The wing has athleticism and a wingspan that could make him an elite defender at the next level, shutting down opposing perimeter forces. His offense is another story and needs work. He’d have time to develop in Detroit.
8. New York Knicks • Killian Hayes • Ratiopharm Ulm (Germany) • Point Guard • 6-5 • 185 pounds
Hayes, an American-born lefty, is a dynamic and crafty playmaker from France who greatly evolved during his pro season in the top league in Germany in 2019-20. His jump shot is a question mark, but there’s time for that to improve in New York.
9. Washington Wizards • Onyeka Okongwu • USC • Freshman • Forward • 6-9 • 245 pounds
Okongwu averaged 16.2 points and 8.6 rebounds for the Trojans in 2019-20, showing prowess on the glass and low block. His production and rim protection will be hard to pass up for a Washington team that’s struggled on defense.
10. Phoenix Suns • Devin Vassell • Florida State • Sophomore • Forward • 6-7 • 195 pounds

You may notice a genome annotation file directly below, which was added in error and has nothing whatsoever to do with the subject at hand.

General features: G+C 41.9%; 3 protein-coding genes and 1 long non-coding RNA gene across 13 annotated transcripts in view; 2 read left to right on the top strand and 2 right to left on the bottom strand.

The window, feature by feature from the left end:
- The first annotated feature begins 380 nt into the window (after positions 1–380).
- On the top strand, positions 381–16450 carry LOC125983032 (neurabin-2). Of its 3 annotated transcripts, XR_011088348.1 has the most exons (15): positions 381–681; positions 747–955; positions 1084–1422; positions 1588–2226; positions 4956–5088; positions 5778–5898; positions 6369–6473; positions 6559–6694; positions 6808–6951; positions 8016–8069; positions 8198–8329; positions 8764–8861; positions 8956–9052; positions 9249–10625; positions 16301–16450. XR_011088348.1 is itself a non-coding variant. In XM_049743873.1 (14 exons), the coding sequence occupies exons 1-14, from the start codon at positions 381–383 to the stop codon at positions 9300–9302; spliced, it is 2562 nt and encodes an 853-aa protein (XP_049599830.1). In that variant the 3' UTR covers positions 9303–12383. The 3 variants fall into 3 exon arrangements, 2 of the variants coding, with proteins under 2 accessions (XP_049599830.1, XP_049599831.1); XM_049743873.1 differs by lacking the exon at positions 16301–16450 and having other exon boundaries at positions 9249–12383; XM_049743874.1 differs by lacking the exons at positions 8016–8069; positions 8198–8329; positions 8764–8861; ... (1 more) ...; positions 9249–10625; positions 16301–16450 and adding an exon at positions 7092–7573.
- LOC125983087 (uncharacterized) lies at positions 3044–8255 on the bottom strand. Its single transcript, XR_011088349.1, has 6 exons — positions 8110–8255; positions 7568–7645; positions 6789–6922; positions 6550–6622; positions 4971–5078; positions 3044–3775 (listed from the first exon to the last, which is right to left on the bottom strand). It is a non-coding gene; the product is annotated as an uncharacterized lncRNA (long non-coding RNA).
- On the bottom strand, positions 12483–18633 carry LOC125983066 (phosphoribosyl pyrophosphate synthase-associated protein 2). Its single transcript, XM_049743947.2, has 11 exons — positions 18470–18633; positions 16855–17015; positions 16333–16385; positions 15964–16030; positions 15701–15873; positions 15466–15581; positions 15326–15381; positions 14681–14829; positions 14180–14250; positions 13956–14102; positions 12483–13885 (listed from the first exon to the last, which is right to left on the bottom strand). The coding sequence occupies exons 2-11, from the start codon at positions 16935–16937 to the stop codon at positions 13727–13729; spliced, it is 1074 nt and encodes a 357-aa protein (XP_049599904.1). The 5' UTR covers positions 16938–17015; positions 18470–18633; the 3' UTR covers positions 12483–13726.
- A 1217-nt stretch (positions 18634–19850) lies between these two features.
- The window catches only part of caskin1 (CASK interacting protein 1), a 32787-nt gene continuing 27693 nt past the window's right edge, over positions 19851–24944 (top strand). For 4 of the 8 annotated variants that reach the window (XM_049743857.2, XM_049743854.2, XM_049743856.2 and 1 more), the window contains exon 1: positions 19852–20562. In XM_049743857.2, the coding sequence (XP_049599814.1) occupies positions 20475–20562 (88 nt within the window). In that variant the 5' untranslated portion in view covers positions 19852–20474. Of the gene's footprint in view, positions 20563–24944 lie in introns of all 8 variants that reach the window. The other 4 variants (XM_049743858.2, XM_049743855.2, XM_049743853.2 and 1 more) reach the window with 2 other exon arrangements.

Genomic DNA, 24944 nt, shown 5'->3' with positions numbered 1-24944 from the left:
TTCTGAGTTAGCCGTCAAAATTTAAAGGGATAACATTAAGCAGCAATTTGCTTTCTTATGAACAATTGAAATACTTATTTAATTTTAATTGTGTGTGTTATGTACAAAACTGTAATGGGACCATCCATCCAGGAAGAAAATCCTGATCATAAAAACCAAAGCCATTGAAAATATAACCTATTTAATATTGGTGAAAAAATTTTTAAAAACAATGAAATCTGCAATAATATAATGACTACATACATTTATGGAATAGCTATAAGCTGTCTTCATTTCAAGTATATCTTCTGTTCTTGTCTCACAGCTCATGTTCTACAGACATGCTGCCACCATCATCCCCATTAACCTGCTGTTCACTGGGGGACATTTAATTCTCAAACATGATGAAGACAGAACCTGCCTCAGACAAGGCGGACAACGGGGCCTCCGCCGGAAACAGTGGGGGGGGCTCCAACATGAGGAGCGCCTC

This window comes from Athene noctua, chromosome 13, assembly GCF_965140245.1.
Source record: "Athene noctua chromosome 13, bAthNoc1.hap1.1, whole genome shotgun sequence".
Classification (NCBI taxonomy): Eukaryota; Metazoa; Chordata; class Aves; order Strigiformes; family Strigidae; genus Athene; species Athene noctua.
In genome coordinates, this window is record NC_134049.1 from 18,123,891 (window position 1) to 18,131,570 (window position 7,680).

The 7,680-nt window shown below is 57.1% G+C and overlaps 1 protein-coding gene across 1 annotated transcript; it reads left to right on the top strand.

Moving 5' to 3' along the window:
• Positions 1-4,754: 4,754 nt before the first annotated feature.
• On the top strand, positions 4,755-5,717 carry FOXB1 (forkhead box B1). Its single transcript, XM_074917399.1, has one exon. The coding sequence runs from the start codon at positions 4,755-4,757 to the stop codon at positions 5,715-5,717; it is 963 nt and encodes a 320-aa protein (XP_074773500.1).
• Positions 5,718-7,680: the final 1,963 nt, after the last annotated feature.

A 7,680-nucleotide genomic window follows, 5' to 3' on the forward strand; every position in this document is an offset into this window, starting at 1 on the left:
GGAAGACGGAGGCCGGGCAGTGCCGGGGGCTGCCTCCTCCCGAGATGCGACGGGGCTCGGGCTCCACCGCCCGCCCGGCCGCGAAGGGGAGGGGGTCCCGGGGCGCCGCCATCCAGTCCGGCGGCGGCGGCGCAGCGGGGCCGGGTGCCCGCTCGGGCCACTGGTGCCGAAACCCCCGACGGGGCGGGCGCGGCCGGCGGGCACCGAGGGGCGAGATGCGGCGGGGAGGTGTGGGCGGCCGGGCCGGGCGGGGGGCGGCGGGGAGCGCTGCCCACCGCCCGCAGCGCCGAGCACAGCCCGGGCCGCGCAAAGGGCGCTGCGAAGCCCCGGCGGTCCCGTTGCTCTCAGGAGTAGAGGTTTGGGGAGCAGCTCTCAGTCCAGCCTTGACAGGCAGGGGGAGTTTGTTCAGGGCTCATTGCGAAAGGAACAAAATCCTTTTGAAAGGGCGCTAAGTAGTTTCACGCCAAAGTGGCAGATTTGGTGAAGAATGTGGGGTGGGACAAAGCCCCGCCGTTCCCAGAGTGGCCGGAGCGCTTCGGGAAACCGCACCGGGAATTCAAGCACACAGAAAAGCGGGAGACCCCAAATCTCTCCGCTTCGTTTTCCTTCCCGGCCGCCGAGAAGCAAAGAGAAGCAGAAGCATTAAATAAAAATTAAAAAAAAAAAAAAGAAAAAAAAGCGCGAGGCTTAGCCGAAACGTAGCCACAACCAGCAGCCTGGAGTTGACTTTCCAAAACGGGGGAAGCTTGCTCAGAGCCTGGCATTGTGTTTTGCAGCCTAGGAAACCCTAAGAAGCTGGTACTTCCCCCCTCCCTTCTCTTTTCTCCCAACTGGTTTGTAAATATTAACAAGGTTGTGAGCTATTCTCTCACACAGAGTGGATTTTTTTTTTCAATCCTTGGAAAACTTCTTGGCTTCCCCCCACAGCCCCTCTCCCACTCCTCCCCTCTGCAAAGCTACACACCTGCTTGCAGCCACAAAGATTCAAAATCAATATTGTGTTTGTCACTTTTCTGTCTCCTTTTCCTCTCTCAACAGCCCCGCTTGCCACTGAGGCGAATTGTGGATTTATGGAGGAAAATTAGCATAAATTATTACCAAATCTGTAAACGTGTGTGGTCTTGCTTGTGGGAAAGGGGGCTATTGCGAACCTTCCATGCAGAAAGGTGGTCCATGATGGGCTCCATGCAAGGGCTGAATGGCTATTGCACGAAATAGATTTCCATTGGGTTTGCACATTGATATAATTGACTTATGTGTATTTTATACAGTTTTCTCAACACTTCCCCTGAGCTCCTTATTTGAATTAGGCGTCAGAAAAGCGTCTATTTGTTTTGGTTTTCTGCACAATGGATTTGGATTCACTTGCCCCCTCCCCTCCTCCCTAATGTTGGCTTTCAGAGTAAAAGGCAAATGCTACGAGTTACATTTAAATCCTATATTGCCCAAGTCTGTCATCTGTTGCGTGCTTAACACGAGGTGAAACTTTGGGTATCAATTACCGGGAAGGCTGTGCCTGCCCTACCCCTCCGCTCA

Vassell was one of the most improved players in all of college basketball, spearheading the Seminoles to their first ACC regular-season title. Fittingly, the Suns were one of the most improved teams in the NBA restart. Vassell would fit in nicely with Phoenix’s young core, and his game ideally translates as a 3-and-D player in the league.
11. San Antonio Spurs • Saddiq Bey • Villanova • Sophomore • Forward • 6-7 • 216 pounds
Bey was the Wildcats’ best player with a breakout sophomore campaign, averaging 16.1 points and shooting 45% on 3-pointers. He’d be an ideal fit as a role player on any NBA team, especially on a squad known for developing some of the best.
12. Sacramento Kings • Patrick Williams • Florida State • Freshman • Forward • 6-8 • 225 pounds